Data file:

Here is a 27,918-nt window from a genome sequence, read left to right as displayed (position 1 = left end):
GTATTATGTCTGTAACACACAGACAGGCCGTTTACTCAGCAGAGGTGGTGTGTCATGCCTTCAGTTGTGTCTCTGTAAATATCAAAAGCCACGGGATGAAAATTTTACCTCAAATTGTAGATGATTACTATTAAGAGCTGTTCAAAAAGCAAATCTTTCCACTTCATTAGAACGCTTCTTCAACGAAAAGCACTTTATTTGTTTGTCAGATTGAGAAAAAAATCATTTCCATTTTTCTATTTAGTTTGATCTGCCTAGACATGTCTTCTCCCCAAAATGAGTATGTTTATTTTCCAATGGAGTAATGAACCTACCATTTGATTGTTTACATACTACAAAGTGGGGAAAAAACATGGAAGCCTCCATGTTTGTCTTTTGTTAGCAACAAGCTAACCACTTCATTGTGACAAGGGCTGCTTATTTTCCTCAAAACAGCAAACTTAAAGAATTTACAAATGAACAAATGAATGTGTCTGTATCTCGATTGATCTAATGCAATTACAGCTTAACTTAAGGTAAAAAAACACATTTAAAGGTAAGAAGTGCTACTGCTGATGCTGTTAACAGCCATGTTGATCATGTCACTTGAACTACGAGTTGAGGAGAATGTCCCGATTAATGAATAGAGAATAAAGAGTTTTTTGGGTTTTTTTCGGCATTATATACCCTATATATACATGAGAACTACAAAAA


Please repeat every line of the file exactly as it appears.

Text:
Here is a 27,918-nt window from a genome sequence, read left to right as displayed (position 1 = left end):
GTATTATGTCTGTAACACACAGACAGGCCGTTTACTCAGCAGAGGTGGTGTGTCATGCCTTCAGTTGTGTCTCTGTAAATATCAAAAGCCACGGGATGAAAATTTTACCTCAAATTGTAGATGATTACTATTAAGAGCTGTTCAAAAAGCAAATCTTTCCACTTCATTAGAACGCTTCTTCAACGAAAAGCACTTTATTTGTTTGTCAGATTGAGAAAAAAATCATTTCCATTTTTCTATTTAGTTTGATCTGCCTAGACATGTCTTCTCCCCAAAATGAGTATGTTTATTTTCCAATGGAGTAATGAACCTACCATTTGATTGTTTACATACTACAAAGTGGGGAAAAAACATGGAAGCCTCCATGTTTGTCTTTTGTTAGCAACAAGCTAACCACTTCATTGTGACAAGGGCTGCTTATTTTCCTCAAAACAGCAAACTTAAAGAATTTACAAATGAACAAATGAATGTGTCTGTATCTCGATTGATCTAATGCAATTACAGCTTAACTTAAGGTAAAAAAACACATTTAAAGGTAAGAAGTGCTACTGCTGATGCTGTTAACAGCCATGTTGATCATGTCACTTGAACTACGAGTTGAGGAGAATGTCCCGATTAATGAATAGAGAATAAAGAGTTTTTTGGGTTTTTTTCGGCATTATATACCCTATATATACATGAGAACTACAAAAA